What are resistant starches and why should you care?

Most of us were brought up on starchy carbohydrate foods: Potatoes, pasta, rice, and bread covered much of the plate, certainly at my home. If there wasn’t a starchy side, the meal seemed incomplete. Recently, however, starches have had a bad a lot of bad press. All starchy carbohydrates are broken down into sugar in the process of digestion. That way it isn’t just the sugar we eat that contributes to high blood sugar and insulin levels, but the starchy foods, too, even though they don’t even taste sweet.


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So, many of us now limit potatoes, rice, bread and pasta or have cut them out altogether. Not everyone has found it easy to let them go. But here’s some good news: We can bring some of them back, maybe slightly differently than we knew them, but we can, and that’s due to resistant starches.  

There are different types of carbohydrates: On the one hand there are sugars and complex, digestible starches, on the other there’s fibre. Yes, fibre is carbohydrate, too, but it is made up of cellulose rather than glucose, and our digestive enzymes cannot break up cellulose chains. Gut bacteria on the other hand can and happily do. Our friendly bacteria will ferment fibre and extract nutrients for us, such as vitamin K and B vitamins. They also create short-chain fatty acids, a type of fat not easily found in food, but they happen to be the most popular fuel for gut cells and are great for digestive health.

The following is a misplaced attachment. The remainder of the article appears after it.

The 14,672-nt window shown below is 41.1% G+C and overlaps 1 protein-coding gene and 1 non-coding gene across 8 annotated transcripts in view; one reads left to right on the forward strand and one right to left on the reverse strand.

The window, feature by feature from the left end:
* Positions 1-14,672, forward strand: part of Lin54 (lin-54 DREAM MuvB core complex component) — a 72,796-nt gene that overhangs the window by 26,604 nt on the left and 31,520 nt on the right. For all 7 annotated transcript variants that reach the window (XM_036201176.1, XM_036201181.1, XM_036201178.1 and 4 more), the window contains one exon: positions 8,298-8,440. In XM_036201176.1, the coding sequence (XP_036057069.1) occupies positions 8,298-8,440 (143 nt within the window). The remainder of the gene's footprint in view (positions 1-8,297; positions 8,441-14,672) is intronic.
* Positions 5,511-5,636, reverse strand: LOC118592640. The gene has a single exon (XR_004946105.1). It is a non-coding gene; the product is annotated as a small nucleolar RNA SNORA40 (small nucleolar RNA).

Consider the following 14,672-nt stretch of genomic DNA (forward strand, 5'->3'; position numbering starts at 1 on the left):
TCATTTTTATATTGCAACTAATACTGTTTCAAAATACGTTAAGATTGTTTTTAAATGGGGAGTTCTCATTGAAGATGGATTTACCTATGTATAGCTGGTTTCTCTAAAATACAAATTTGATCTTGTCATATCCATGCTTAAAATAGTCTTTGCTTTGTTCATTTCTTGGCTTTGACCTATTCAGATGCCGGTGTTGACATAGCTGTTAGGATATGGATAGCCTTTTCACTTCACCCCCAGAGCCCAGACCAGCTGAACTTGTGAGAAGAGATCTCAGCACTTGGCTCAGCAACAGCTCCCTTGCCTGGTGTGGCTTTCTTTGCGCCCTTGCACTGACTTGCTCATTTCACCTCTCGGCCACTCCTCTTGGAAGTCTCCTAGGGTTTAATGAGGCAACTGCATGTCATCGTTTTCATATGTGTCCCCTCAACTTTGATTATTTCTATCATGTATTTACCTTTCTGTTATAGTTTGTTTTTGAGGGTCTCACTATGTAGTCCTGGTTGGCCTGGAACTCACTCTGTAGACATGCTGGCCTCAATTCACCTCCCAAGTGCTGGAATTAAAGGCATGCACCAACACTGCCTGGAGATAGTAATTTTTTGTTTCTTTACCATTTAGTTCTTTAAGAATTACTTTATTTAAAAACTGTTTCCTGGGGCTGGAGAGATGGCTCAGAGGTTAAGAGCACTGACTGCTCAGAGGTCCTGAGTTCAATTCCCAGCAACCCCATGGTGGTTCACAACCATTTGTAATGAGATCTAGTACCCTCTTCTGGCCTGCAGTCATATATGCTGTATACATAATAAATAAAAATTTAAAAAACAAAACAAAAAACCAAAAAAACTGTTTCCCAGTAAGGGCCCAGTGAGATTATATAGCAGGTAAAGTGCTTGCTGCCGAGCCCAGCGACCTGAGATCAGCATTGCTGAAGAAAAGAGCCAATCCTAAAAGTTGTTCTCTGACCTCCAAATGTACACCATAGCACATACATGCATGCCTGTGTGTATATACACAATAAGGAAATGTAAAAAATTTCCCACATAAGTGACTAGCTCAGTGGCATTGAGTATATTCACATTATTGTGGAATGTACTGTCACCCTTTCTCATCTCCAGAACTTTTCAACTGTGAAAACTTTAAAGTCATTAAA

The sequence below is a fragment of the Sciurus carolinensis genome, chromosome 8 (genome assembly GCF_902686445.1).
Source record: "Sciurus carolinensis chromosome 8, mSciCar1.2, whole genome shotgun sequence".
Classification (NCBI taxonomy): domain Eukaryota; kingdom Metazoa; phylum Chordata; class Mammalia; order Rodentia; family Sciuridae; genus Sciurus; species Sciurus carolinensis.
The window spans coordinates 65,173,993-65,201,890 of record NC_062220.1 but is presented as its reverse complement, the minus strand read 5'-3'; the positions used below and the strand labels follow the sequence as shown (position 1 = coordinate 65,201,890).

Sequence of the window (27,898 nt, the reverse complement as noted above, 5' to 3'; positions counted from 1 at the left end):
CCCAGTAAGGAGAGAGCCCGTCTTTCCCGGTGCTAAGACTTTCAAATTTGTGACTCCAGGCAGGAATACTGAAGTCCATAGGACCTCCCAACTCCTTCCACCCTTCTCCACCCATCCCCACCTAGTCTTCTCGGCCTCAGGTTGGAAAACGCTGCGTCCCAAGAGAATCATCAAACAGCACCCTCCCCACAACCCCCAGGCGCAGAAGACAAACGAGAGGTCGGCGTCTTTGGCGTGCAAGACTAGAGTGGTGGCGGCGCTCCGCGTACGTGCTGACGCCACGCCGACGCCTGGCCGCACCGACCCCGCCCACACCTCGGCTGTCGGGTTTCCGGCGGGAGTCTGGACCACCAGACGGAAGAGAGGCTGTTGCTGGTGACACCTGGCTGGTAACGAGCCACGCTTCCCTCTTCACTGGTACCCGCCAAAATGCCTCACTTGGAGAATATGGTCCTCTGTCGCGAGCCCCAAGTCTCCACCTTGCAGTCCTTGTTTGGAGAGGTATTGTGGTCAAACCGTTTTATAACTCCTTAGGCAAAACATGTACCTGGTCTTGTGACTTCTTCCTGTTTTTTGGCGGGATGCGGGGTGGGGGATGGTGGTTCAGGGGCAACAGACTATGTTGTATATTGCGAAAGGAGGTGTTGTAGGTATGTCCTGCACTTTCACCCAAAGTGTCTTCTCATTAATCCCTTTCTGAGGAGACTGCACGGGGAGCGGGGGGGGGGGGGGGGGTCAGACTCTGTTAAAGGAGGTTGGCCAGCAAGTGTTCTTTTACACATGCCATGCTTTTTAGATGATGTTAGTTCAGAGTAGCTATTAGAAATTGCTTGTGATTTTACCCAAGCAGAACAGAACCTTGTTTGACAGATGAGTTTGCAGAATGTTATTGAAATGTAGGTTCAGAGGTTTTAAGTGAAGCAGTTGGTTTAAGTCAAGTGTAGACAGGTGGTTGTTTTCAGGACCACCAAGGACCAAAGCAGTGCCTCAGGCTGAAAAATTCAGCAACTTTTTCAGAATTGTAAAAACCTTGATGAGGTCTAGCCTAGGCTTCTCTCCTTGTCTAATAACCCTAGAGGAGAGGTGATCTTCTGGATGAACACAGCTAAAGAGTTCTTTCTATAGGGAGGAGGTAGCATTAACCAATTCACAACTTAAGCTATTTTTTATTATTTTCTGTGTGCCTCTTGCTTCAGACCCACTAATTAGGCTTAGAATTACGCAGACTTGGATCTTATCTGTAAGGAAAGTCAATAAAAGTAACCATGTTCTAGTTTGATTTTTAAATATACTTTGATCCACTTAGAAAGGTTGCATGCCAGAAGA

So where do resistant starches come in? These are made up of glucose – just like digestible starches – but for different reasons depending on the type of resistant starch, our carbohydrate-digesting enzyme amylase cannot get to them and is unable to break the starch down. So, while chemically, they are still starches, effectively they are fibre. Just like fibre, they feed beneficial bacteria, help increase microbial diversity (which is a good thing) and provide your gut cells with short-chain fatty acids.

Type 1 resistant starch (RS1) is contained in whole grains and pulses. It is surrounded by proteins and cellulose and as amylase cannot break through the cellulose, it can’t get to the starch either. The process of milling breaks down the cellulose barriers in grains, making the starches accessible. Overnight oats – soaked, not cooked – are a great source of resistant starch.

Type 2 resistant starches are resistant until cooked: You’ll find those in green bananas and raw potato starch. Once cooked, they become digestible.

The most popular type of resistant starch is probably RS3. This forms when our favourite – potatoes, rice, pasta – are cooked and then cooled. As those foods cool down, the structural shape of the starch molecules changes and therefore the enzyme doesn’t fit anymore. Enzymes work like a lock and key system. A type 3 resistant starch is a ‘warped key’. So, cook your starchy foods, cool them down quickly and pop them in the fridge as soon as they are cool enough. Leave them in there for 24-48 hours or even freeze. You can then use them in salads or even reheat them: Roasties and sautéed potatoes made from pre-cooked potatoes still contain resistant starches. The process is irreversible.  

So, there you are. You can eat healthily and still enjoy some of your favourites!